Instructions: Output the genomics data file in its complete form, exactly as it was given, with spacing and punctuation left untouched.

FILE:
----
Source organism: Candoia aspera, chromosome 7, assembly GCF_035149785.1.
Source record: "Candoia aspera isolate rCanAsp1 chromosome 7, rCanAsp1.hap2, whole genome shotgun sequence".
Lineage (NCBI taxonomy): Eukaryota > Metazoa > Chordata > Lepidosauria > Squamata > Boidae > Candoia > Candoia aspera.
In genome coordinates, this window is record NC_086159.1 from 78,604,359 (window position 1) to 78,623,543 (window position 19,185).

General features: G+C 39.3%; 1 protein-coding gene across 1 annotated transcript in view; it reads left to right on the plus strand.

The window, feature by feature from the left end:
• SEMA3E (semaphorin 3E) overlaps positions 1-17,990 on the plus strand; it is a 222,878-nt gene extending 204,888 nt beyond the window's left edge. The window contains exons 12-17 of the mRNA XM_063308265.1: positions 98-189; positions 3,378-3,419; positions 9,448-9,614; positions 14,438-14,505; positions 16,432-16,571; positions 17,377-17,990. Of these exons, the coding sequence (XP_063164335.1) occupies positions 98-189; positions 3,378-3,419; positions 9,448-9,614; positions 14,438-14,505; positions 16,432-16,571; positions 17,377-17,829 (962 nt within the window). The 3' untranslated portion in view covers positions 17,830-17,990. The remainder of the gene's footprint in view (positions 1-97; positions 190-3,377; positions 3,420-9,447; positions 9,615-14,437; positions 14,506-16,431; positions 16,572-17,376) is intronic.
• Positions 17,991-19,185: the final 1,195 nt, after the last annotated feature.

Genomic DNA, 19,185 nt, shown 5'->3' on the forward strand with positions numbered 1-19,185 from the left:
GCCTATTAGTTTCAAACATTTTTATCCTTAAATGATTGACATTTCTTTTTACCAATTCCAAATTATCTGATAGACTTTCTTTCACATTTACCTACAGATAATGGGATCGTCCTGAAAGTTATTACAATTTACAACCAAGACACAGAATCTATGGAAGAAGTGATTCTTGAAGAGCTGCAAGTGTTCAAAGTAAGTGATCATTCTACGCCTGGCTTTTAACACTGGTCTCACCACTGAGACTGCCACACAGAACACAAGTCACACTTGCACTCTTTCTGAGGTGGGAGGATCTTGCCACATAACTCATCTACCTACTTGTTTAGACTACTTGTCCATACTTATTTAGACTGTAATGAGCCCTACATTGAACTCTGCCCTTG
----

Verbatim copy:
Source organism: Candoia aspera, chromosome 7, assembly GCF_035149785.1.
Source record: "Candoia aspera isolate rCanAsp1 chromosome 7, rCanAsp1.hap2, whole genome shotgun sequence".
Lineage (NCBI taxonomy): Eukaryota > Metazoa > Chordata > Lepidosauria > Squamata > Boidae > Candoia > Candoia aspera.
In genome coordinates, this window is record NC_086159.1 from 78,604,359 (window position 1) to 78,623,543 (window position 19,185).

General features: G+C 39.3%; 1 protein-coding gene across 1 annotated transcript in view; it reads left to right on the plus strand.

The window, feature by feature from the left end:
• SEMA3E (semaphorin 3E) overlaps positions 1-17,990 on the plus strand; it is a 222,878-nt gene extending 204,888 nt beyond the window's left edge. The window contains exons 12-17 of the mRNA XM_063308265.1: positions 98-189; positions 3,378-3,419; positions 9,448-9,614; positions 14,438-14,505; positions 16,432-16,571; positions 17,377-17,990. Of these exons, the coding sequence (XP_063164335.1) occupies positions 98-189; positions 3,378-3,419; positions 9,448-9,614; positions 14,438-14,505; positions 16,432-16,571; positions 17,377-17,829 (962 nt within the window). The 3' untranslated portion in view covers positions 17,830-17,990. The remainder of the gene's footprint in view (positions 1-97; positions 190-3,377; positions 3,420-9,447; positions 9,615-14,437; positions 14,506-16,431; positions 16,572-17,376) is intronic.
• Positions 17,991-19,185: the final 1,195 nt, after the last annotated feature.

Genomic DNA, 19,185 nt, shown 5'->3' on the forward strand with positions numbered 1-19,185 from the left:
GCCTATTAGTTTCAAACATTTTTATCCTTAAATGATTGACATTTCTTTTTACCAATTCCAAATTATCTGATAGACTTTCTTTCACATTTACCTACAGATAATGGGATCGTCCTGAAAGTTATTACAATTTACAACCAAGACACAGAATCTATGGAAGAAGTGATTCTTGAAGAGCTGCAAGTGTTCAAAGTAAGTGATCATTCTACGCCTGGCTTTTAACACTGGTCTCACCACTGAGACTGCCACACAGAACACAAGTCACACTTGCACTCTTTCTGAGGTGGGAGGATCTTGCCACATAACTCATCTACCTACTTGTTTAGACTACTTGTCCATACTTATTTAGACTGTAATGAGCCCTACATTGAACTCTGCCCTTG